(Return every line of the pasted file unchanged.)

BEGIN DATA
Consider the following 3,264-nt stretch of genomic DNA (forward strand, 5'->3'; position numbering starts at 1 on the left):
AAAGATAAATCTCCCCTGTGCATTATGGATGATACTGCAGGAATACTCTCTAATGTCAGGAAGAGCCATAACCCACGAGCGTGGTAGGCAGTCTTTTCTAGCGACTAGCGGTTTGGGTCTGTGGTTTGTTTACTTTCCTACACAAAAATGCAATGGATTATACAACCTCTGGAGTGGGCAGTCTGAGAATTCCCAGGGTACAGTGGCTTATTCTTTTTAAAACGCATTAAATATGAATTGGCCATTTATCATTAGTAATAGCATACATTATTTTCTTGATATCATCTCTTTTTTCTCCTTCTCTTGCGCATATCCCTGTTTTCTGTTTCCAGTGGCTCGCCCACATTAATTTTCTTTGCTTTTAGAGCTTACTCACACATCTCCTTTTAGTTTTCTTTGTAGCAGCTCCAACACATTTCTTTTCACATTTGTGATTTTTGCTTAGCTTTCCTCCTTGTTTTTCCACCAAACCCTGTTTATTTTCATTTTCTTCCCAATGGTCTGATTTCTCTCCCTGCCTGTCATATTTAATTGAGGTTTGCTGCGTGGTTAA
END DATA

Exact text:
Consider the following 3,264-nt stretch of genomic DNA (forward strand, 5'->3'; position numbering starts at 1 on the left):
AAAGATAAATCTCCCCTGTGCATTATGGATGATACTGCAGGAATACTCTCTAATGTCAGGAAGAGCCATAACCCACGAGCGTGGTAGGCAGTCTTTTCTAGCGACTAGCGGTTTGGGTCTGTGGTTTGTTTACTTTCCTACACAAAAATGCAATGGATTATACAACCTCTGGAGTGGGCAGTCTGAGAATTCCCAGGGTACAGTGGCTTATTCTTTTTAAAACGCATTAAATATGAATTGGCCATTTATCATTAGTAATAGCATACATTATTTTCTTGATATCATCTCTTTTTTCTCCTTCTCTTGCGCATATCCCTGTTTTCTGTTTCCAGTGGCTCGCCCACATTAATTTTCTTTGCTTTTAGAGCTTACTCACACATCTCCTTTTAGTTTTCTTTGTAGCAGCTCCAACACATTTCTTTTCACATTTGTGATTTTTGCTTAGCTTTCCTCCTTGTTTTTCCACCAAACCCTGTTTATTTTCATTTTCTTCCCAATGGTCTGATTTCTCTCCCTGCCTGTCATATTTAATTGAGGTTTGCTGCGTGGTTAA